Here is a video that explains the second law of thermodynamics:
All that you need to know is that energy cannot be destroyed or created and that a process that is spontaneous cannot be reversed.
A great example of a system that illustrates these laws, is the rotations and the motions of planets. It might seem that these processes are perpetual and that they do not any added energy. However, the planets are losing kinetic energy due to gravitational radiation, solar wind and so forth. So in other words, they are not going to stay in motion forever.
With regards to adding an alternator, you are not going to endlessly have the use of the kinetic energy that is produced by the spinning of the wheels.
The possibility of kinetic energy is coming from somewhere. It is being produced because the electricity from the battery pack is powered by the axles that are spinning the wheels. If you add in the alternator to power the battery pack, you will not gain any extra energy because the energy is actually coming from that same battery pack.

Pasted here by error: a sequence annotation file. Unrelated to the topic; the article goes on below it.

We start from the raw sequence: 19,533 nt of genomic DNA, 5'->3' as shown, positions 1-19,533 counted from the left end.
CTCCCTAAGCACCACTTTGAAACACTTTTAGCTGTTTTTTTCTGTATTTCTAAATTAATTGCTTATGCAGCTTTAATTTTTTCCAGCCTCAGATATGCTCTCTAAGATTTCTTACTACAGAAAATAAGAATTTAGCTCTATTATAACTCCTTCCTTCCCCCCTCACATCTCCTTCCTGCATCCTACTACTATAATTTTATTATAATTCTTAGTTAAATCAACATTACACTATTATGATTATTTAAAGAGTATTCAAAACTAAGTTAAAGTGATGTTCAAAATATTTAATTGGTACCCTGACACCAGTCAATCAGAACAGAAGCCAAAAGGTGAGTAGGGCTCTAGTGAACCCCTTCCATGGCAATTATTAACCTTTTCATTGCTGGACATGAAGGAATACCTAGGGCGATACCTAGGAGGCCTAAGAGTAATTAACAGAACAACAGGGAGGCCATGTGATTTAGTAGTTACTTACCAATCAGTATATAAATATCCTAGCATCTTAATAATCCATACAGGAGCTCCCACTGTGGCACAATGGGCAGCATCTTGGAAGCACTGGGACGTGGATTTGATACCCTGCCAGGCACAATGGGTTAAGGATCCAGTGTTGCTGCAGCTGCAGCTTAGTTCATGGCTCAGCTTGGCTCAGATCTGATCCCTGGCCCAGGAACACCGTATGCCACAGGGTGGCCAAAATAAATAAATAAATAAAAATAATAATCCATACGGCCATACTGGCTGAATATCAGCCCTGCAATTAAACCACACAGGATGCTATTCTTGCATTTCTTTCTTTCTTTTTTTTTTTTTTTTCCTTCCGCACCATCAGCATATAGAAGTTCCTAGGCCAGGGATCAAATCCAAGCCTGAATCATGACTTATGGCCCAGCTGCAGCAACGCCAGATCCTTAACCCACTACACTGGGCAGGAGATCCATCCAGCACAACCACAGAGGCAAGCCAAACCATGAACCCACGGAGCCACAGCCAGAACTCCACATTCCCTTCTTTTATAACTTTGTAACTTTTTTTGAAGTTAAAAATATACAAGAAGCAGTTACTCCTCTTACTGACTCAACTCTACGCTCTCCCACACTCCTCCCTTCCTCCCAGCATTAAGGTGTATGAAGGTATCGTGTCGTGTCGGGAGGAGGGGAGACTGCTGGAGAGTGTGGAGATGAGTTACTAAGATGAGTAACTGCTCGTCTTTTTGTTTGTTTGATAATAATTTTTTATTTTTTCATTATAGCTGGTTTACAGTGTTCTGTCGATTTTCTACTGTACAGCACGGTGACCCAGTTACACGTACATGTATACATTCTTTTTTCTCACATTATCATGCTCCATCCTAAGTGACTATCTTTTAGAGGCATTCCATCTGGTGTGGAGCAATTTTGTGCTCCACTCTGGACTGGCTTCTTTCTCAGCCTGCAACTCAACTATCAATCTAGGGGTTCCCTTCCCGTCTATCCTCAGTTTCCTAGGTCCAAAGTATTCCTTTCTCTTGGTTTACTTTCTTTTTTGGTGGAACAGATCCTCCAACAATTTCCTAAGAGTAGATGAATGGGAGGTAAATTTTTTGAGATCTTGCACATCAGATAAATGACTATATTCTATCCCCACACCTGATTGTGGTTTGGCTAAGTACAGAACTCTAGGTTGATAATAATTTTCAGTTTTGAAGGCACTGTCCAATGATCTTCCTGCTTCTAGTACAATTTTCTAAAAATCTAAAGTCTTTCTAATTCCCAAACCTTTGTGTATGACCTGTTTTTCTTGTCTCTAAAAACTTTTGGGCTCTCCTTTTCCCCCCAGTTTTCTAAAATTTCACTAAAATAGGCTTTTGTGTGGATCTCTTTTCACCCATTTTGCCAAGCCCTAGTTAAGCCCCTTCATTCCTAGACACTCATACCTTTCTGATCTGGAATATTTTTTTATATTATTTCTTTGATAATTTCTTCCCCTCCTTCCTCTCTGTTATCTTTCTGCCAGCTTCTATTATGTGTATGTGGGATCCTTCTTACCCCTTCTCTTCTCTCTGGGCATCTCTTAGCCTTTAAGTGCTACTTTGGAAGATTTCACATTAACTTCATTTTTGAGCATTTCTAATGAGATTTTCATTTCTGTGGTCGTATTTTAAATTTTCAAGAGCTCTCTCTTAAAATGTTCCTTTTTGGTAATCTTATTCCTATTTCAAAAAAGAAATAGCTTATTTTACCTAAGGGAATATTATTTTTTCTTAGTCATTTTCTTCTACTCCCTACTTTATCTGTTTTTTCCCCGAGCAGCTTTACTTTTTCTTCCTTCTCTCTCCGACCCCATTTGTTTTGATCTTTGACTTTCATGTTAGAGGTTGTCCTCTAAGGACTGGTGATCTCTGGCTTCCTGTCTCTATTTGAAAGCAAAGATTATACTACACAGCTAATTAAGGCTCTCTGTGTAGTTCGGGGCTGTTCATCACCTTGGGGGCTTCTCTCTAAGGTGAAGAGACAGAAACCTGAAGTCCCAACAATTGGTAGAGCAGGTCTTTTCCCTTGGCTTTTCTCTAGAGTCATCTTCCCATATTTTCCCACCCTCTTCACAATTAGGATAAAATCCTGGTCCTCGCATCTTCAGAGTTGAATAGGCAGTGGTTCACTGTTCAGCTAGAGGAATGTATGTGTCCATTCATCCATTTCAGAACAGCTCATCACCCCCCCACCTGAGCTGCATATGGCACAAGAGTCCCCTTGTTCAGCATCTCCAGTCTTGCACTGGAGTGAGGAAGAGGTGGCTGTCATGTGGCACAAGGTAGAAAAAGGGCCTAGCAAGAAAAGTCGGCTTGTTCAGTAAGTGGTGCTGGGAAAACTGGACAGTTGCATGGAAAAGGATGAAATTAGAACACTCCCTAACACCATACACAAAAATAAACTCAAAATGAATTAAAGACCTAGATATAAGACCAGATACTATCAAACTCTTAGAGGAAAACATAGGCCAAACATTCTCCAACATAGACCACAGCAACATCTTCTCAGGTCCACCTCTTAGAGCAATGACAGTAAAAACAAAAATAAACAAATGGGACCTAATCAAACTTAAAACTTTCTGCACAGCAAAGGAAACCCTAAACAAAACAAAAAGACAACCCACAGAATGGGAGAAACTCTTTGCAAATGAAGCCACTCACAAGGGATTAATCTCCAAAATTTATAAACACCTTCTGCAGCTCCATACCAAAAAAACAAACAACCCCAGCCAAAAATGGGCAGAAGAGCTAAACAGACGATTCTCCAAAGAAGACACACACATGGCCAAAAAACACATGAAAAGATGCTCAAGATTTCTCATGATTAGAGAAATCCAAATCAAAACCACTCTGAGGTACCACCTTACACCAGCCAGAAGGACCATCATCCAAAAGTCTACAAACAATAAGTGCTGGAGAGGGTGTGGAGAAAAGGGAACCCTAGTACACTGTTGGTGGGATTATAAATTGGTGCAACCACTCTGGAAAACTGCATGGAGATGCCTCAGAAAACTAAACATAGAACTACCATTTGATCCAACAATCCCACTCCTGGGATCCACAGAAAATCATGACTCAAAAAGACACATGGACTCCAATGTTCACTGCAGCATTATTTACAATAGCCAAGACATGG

Even though you might now agree that a simple alternator is not going to be able to charge the battery pack perpetually in a Hybrid, but what if we add one that is extremely efficient?
Could you just find an alternator that was super efficient so that it would be able to charge even slightly the battery pack? It is not possible to do so, energy is always lost into the atmosphere once it is transformed into kinetic energy.
I agree that you will be closer to creating a loop that will be close to having the ability to create perpetual motion, but is it never possible based on the laws of thermodynamics.